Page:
Some Tricks To Try With White Noise

White noise is an ingredient for a diverse range of sounds in production. Similarly to light, it is made up of every frequency in equal intensities. This means that you have the whole spectrum of sound to pick out from it. Let's look at a few uses of white noise...

Low-End Rumble
A great cinematic rumble can be made from white noise. Simply by removing all the high frequencies, leaving only the bass and sub, you can get a powerful rumbling noise. As it still contains all the frequencies, it leaves a really low, thunderous roar - especially nice on a good subwoofer.

Play about with reverbs to get a sense of scale, though in the context of a mix, this gets quite tough, quite quickly to mix.

Try bringing back some of the higher end with an exciter or saturator. While this rumble isn't musical, it works great as a sound effect in songs or audio.

White Noise Build/Riser
Commonly found in dance and pop music, risers are where the frequency of noise increases with the energy, typically before a drop.

White noise can be used for this in many ways. The simplest would be to boost a band on your EQ and slowly sweep it higher as the track progresses. This doesn't sound too great though. Better yet, use a upward sweeping bandpass which removes all the muddy lows as it sweeps higher, it also limits how much of the sound is present.

Using ReaEQ, you could set a high pass filter to increase in 

Playing with filter cutoffs and resonances can be a great way to get started, or even to be used in addition to the EQ.

Use of reverbs, delays, and spacial plugins allow the sweep to sound huge, while phasers and flangers can add to the swelling effect.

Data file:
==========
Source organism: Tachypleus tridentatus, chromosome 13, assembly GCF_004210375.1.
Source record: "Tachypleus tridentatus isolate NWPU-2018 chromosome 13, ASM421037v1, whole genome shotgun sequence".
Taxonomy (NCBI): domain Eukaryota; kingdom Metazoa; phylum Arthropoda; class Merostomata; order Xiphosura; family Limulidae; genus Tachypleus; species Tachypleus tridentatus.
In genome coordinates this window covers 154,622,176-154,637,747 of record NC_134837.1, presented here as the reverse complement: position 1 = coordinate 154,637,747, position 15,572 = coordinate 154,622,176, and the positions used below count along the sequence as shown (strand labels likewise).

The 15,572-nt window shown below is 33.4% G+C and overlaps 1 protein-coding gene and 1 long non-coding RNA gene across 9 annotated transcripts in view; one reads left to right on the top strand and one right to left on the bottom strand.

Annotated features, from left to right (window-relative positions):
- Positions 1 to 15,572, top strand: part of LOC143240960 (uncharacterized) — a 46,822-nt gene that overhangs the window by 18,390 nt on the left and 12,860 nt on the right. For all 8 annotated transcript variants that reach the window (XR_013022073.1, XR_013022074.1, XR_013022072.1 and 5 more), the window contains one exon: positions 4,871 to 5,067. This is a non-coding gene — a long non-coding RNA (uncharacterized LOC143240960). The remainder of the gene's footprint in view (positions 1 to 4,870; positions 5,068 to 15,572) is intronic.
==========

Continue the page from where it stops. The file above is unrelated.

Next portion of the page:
I have found that large amounts of EQ often need applying to get it to fit around the other instruments, as risers can all to frequently be too conspicuous. In addition to EQ, try sidechaining it to a kick or a muted kick so the pumping is present - both to accommodate the kick, and indicate the energy coming up.

All these tricks can be applied in reverse to make a downward riser.

Make Notes and Tones for Re-Sampling
Because every frequency is present in white noise, we can slowly extract the note we want in various ways. This is great if you want to then resample and make an instrument from it.

The use of resonant filters, combs, and flanger-like effects, we can pull out various frequencies and resonances. Play about with these effects until an obvious "tone" becomes prominent.

Another trick would be to use a speaker and play the noise into a tube and record the resonances, perhaps replay the recorded sound back into the tube and record a few more times so the resonance becomes more prominent.

From here, we can use an auto tuner plugin such as G-Snap (Free) to correct the tone to an exact musical note, then we can sample it and place it across a keyboard (semi-tone adjusted).

This gives us a really dirty, noisy sound with an obvious pitch. Remember, the frequency of the noise will adjust equally with the main tone, so the melody is more obvious.

Gated Noise
Trance gates are excellent to use on white noise, if you take a high passed white noise sample and apply a fast trance gate to it, it will sound like a rough electronic hi-hat pattern. With more EQ and playing about, you can get reasonably realistic hi-hat sounds using a trance gate and playing about with the sequencer.

Of course gates won't just make hi-hats, they can be applied to risers to give a much more rhythmic feel. A very quiet white noise sample which is gated can give the feeling of rhythm or sidechaining when there is little other sound, reverb works well here.

A1TriggerGate is a good free example

Try randomly modulating a resonant filter over white noise and then gating the resulting sound. Done right, it can make cool rhythmic tones and beats which sound experimental. Add various transient shapers, reverbs and compression, before layering over a real beat for a cool effect.